The Napa Valley Vintners and the Consorzios of Brunello di Montalcino and Barolo-Barbaresco are some of the groups I have worked with this year. A quick email or phone call to any of these groups is all you will need to verify the Wine Advocate's longstanding policy of maximum inclusion. You could also take a look at any of the articles on these regions and cross-reference which producers are and aren't members of their respective regional associations. 

The Wine Advocate does not, and never has, collected any fees whatsoever from these centralized tastings. I do not receive any compensation from these associations. Moreover, we pay all of our own expenses. These are all facts you should be able to verify with ease.

The rest of my schedule in Sonoma consists of additional centralized tastings and winery visits that I have personally scheduled. The only criteria that matters for inclusion in the Wine Advocate is quality. I am ultimately responsible for making those decisions for the regions I cover. Please feel free to reach out with any additional questions.

Kind regards,

Antonio Galloni
There's clearly a discrepancy between what Galloni is telling me, regarding whether a winery needs to be a member of the SCVA to get its wine tasted, and what the SCVA is telling vintners. I sent a followup question about this to Galloni, but it was not answered. So the SCVA might be trying to use its position in organizing the tasting to encourage wineries to join. If so, that's on the SCVA, but apparently not on Galloni. Yet it still barely inspires a yawn.

Cozen O'Connor, employer of the cced Mr. Haas, has 575 attorneys (according to its website) to my zero. But that's not why I'm not pursuing this story further at this time.

I don't see any reason to doubt Galloni. Let's just wait for the results of his visit; then we'll see if there is any variation from what he described. For now, at least the facts are out there for your consideration.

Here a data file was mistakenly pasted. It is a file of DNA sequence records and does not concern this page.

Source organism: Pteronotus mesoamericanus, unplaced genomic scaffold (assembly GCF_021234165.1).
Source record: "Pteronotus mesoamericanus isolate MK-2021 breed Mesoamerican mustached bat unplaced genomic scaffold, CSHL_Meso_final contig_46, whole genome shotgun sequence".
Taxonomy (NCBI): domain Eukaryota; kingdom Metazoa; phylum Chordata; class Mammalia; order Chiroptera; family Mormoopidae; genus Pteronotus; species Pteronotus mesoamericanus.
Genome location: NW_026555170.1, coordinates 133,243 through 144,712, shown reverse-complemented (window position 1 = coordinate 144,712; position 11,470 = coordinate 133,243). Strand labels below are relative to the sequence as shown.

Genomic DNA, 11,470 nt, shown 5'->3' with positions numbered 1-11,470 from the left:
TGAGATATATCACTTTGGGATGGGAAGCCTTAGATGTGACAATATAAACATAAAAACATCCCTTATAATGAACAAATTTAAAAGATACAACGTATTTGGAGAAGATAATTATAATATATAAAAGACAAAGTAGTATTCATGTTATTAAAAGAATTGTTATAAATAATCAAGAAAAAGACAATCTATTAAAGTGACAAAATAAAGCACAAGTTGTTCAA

Here's how I ended my email response to Galloni:
PS: I want to take this opportunity to wish you the best of fortune in your assignment of rating the wines of California.
I really mean that. Can't wait to see the numbers: Will Parker's favorite enormous Chardonnays still bring in the big points? Or will Galloni become the most important critic in America by leading the balance backlash? That's the real story, and we'll have to wait for it.

Follow me on Twitter: @wblakegray and like The Gray Report on Facebook.


Steve Heimoff said...

This is a pretty sad attempt to stir up some controversy!

W. Blake Gray said...

Sorry to make you sad, Steve. Look on the bright side -- you can probably write your own post attacking this one, and that's one less topic you have to come up with!

Anonymous said...

Do you have to write a blog entry even when you have nothing to say?

W. Blake Gray said...

I'm sorry, but my policy is not to answer anonymous questions. Tell me who you are and I'll answer.

Lee said...

I thought is was a good story, and how clumsy of the local organization to try to use the tasting as a recruiting tool. In fact, that attempt (however innocuous) is a perfect example of the the EXACT reason why WA needs to be very careful when they use outside groups to "organize" tastings and other events for WA.

W. Blake Gray said...

Thanks Lee. I worked in newspapers for years, and back when they had more space, they would run stories like this in the back to get them on the record; it was considered service journalism.

I'm glad that my standards for the blog have apparently become so high that my readers expect a front-page-worthy post every day. Sometimes you have to plug away at the other stuff.

W. Blake Gray said...

By the way, about anonymity: I just got a phone call, off the record, telling me that more people would have more to say if they weren't afraid of the potential for poor wine ratings down the line.

If this is the case, drop me an email, let's chat off the record.

Alder Yarrow said...


The same thing happened in Napa when he was there (i.e. the main tasting was coordinated by the Napa Valley Vintners Association). I hardly think this relates to, or rises to the level of, the current hubbub about Spain.

What you're dealing with here has nothing to do with the Wine Advocate, and everything to do with the politics of AVA marketing association.